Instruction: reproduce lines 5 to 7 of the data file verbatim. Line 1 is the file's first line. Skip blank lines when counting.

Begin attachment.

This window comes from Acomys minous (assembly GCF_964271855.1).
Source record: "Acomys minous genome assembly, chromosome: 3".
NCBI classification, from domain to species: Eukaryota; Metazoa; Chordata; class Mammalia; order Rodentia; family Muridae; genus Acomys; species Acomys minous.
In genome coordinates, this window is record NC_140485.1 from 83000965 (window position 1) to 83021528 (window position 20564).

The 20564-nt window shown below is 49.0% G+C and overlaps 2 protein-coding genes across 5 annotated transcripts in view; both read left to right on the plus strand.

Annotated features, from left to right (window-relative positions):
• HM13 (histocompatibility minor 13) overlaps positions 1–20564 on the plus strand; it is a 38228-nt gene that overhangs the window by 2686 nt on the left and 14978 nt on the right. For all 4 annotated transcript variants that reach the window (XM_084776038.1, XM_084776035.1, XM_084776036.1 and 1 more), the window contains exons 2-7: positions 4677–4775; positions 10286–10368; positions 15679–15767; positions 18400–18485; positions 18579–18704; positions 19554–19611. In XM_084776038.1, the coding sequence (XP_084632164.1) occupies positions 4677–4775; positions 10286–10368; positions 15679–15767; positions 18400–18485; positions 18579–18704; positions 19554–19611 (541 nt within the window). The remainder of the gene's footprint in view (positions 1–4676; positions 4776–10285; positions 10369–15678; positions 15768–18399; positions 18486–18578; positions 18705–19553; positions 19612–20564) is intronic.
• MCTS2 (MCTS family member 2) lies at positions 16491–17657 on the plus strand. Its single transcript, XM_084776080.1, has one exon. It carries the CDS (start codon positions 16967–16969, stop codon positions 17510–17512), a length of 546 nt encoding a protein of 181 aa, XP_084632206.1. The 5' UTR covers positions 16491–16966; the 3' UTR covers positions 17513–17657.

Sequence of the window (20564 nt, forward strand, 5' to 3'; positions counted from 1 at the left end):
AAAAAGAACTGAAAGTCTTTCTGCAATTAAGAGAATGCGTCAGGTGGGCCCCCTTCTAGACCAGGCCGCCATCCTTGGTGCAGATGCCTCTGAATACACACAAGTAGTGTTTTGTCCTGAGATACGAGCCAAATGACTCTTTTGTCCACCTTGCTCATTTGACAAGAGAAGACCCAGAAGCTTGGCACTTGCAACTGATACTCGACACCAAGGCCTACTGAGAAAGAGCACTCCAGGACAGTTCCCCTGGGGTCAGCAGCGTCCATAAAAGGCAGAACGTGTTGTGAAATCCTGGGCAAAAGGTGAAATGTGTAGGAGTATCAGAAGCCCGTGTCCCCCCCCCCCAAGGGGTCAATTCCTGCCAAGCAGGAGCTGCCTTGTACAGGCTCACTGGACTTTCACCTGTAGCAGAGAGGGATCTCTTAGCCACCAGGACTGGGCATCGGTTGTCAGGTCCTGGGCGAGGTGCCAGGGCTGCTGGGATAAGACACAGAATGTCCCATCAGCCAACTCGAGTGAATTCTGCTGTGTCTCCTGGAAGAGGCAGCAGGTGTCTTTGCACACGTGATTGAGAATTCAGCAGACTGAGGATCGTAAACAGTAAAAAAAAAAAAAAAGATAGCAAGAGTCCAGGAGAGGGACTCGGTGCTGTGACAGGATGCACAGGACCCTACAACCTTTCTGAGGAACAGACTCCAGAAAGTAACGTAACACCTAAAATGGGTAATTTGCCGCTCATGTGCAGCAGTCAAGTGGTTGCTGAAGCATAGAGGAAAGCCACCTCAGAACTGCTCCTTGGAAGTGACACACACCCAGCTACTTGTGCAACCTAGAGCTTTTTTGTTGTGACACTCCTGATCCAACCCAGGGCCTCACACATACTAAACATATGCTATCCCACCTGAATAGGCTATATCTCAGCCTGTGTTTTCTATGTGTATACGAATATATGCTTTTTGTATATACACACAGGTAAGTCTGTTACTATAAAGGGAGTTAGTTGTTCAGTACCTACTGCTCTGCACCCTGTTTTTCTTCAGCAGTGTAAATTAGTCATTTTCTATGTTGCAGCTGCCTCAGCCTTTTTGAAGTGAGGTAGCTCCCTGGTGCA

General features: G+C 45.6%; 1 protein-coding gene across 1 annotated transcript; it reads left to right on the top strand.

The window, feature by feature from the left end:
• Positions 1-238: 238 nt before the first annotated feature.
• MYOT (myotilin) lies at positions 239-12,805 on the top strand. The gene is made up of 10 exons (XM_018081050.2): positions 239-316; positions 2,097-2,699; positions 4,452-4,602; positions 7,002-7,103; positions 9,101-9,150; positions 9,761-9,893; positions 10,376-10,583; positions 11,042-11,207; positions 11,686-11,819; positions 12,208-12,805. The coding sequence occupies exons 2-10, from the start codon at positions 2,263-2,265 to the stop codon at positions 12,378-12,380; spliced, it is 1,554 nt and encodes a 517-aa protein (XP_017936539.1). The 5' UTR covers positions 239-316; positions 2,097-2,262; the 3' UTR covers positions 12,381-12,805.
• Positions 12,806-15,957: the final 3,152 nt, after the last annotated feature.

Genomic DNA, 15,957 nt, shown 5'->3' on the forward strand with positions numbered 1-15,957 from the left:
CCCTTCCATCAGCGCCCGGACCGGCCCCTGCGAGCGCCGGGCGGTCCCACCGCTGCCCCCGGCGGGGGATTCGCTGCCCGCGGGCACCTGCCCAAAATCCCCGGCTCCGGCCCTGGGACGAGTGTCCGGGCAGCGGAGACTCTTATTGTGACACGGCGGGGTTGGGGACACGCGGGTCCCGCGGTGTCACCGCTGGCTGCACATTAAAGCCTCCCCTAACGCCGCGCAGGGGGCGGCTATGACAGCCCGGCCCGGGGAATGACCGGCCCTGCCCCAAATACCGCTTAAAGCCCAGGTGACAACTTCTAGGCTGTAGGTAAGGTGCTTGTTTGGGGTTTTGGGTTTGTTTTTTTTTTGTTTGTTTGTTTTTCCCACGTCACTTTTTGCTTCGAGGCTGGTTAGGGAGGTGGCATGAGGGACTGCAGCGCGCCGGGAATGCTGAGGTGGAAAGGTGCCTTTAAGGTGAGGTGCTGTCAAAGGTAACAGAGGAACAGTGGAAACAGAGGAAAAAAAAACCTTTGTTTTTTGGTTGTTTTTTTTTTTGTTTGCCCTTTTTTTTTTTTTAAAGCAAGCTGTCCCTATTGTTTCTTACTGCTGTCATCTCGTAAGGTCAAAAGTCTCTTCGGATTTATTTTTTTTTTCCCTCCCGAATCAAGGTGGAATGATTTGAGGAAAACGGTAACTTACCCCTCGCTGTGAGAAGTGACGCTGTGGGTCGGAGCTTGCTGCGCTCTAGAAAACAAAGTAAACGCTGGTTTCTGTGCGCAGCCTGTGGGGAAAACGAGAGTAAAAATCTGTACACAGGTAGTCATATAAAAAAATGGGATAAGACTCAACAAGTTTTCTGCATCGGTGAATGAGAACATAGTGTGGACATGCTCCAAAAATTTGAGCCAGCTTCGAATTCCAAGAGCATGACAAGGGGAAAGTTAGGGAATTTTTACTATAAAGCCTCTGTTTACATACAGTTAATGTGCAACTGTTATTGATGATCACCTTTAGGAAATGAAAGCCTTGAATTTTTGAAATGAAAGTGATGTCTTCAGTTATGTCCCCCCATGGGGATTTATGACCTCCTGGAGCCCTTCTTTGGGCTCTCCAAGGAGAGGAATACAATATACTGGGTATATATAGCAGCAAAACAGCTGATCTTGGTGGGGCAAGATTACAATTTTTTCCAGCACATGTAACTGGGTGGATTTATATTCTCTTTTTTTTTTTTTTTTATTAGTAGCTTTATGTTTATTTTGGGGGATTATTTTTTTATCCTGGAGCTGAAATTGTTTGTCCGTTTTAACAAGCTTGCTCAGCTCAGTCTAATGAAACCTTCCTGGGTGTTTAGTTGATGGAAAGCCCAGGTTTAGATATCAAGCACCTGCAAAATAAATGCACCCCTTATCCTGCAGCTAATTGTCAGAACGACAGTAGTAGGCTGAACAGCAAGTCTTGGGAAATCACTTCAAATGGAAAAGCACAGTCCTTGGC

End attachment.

The 20564-nt window shown below is 49.0% G+C and overlaps 2 protein-coding genes across 5 annotated transcripts in view; both read left to right on the plus strand.

Annotated features, from left to right (window-relative positions):
• HM13 (histocompatibility minor 13) overlaps positions 1–20564 on the plus strand; it is a 38228-nt gene that overhangs the window by 2686 nt on the left and 14978 nt on the right. For all 4 annotated transcript variants that reach the window (XM_084776038.1, XM_084776035.1, XM_084776036.1 and 1 more), the window contains exons 2-7: positions 4677–4775; positions 10286–10368; positions 15679–15767; positions 18400–18485; positions 18579–18704; positions 19554–19611. In XM_084776038.1, the coding sequence (XP_084632164.1) occupies positions 4677–4775; positions 10286–10368; positions 15679–15767; positions 18400–18485; positions 18579–18704; positions 19554–19611 (541 nt within the window). The remainder of the gene's footprint in view (positions 1–4676; positions 4776–10285; positions 10369–15678; positions 15768–18399; positions 18486–18578; positions 18705–19553; positions 19612–20564) is intronic.